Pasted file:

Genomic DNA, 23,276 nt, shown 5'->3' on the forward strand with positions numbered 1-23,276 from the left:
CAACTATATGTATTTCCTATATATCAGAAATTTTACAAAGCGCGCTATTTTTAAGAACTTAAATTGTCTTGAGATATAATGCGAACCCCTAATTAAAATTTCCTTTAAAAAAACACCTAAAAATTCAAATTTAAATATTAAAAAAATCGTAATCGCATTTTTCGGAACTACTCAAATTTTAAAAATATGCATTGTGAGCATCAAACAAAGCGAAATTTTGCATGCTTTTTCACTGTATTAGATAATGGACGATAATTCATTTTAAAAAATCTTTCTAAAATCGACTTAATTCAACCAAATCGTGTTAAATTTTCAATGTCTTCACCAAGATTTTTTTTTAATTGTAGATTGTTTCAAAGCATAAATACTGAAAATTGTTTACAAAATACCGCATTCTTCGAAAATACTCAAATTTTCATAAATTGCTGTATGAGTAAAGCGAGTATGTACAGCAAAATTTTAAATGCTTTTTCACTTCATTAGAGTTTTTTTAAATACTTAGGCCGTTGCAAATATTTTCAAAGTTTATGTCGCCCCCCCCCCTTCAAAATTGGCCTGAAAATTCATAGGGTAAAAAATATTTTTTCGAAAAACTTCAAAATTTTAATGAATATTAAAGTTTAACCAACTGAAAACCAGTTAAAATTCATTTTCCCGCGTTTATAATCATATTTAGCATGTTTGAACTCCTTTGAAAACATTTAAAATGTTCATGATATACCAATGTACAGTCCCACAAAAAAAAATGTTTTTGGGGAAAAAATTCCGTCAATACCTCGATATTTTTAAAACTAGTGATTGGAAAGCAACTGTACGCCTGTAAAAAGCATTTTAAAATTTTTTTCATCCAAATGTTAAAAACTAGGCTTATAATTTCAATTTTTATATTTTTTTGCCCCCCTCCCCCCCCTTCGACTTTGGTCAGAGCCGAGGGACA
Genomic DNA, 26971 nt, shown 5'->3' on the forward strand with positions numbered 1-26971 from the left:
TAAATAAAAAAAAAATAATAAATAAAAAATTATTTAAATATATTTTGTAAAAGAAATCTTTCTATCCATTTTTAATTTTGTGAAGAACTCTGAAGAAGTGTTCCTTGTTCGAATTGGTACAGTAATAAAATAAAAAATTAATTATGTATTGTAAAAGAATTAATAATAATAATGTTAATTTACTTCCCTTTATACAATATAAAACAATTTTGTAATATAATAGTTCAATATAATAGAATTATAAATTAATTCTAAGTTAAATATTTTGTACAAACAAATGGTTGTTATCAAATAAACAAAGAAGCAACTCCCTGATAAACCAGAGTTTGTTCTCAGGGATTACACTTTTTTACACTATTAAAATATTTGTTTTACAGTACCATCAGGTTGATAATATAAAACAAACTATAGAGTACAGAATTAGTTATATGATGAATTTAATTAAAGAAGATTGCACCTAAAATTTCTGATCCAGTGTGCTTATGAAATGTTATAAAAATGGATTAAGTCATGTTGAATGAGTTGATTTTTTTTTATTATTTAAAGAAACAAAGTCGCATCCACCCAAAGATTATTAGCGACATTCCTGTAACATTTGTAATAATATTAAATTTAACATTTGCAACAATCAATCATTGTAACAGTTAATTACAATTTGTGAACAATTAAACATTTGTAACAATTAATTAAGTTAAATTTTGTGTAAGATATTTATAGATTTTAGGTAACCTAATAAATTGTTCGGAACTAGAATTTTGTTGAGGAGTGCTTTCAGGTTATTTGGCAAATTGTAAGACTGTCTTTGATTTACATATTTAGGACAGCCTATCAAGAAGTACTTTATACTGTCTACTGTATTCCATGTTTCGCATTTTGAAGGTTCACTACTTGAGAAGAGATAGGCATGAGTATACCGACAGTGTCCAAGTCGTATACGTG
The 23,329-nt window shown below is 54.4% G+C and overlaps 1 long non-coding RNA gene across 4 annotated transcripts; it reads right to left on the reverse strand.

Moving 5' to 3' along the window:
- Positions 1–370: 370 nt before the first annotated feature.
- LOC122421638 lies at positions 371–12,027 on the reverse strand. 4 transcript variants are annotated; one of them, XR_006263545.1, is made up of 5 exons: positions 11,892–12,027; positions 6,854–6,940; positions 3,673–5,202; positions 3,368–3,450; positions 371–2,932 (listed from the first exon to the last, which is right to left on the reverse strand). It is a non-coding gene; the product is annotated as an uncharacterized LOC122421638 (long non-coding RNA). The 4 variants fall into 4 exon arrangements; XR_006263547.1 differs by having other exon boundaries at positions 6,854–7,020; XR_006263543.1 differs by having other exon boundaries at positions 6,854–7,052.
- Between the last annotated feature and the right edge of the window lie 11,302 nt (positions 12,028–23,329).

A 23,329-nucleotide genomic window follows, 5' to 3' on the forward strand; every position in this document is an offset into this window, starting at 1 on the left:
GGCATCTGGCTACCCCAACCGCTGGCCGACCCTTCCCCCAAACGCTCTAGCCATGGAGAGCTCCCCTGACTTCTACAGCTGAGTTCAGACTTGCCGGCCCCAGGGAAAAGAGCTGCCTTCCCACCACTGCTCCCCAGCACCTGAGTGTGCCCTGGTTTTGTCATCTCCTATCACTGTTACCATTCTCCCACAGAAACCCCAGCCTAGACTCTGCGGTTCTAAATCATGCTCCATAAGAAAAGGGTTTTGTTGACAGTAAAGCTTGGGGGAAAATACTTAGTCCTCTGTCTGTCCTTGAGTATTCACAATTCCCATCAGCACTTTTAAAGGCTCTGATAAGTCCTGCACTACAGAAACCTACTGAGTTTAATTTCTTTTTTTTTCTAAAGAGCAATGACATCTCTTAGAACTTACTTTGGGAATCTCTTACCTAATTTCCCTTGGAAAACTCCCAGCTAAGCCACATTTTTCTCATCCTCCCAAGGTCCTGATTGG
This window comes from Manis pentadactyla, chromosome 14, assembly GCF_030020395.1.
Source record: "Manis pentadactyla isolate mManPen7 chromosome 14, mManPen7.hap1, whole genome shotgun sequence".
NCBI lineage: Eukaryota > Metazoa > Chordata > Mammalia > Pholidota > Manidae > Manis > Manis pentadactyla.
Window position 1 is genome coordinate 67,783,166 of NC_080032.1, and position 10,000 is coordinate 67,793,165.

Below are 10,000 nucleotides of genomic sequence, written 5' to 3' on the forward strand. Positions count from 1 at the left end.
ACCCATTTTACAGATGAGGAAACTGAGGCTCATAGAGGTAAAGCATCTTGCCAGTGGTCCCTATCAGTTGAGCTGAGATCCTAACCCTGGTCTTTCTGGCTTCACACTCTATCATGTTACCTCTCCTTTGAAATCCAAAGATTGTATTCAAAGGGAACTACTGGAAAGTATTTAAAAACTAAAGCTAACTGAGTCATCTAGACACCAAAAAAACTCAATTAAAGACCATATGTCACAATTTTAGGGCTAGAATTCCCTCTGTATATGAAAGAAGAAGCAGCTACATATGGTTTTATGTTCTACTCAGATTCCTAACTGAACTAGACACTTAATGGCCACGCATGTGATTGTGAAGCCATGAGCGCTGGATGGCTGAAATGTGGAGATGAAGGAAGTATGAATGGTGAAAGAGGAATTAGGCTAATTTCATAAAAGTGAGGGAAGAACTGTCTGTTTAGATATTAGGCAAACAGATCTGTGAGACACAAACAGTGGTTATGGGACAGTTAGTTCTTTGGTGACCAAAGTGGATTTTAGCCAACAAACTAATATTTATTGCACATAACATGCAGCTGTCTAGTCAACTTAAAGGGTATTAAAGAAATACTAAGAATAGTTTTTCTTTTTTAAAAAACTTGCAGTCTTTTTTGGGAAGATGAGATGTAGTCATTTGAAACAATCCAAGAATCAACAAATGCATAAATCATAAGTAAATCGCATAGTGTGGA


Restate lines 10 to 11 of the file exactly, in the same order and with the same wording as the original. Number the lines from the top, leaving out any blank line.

A 23,329-nucleotide genomic window follows, 5' to 3' on the forward strand; every position in this document is an offset into this window, starting at 1 on the left:
GGCATCTGGCTACCCCAACCGCTGGCCGACCCTTCCCCCAAACGCTCTAGCCATGGAGAGCTCCCCTGACTTCTACAGCTGAGTTCAGACTTGCCGGCCCCAGGGAAAAGAGCTGCCTTCCCACCACTGCTCCCCAGCACCTGAGTGTGCCCTGGTTTTGTCATCTCCTATCACTGTTACCATTCTCCCACAGAAACCCCAGCCTAGACTCTGCGGTTCTAAATCATGCTCCATAAGAAAAGGGTTTTGTTGACAGTAAAGCTTGGGGGAAAATACTTAGTCCTCTGTCTGTCCTTGAGTATTCACAATTCCCATCAGCACTTTTAAAGGCTCTGATAAGTCCTGCACTACAGAAACCTACTGAGTTTAATTTCTTTTTTTTTCTAAAGAGCAATGACATCTCTTAGAACTTACTTTGGGAATCTCTTACCTAATTTCCCTTGGAAAACTCCCAGCTAAGCCACATTTTTCTCATCCTCCCAAGGTCCTGATTGG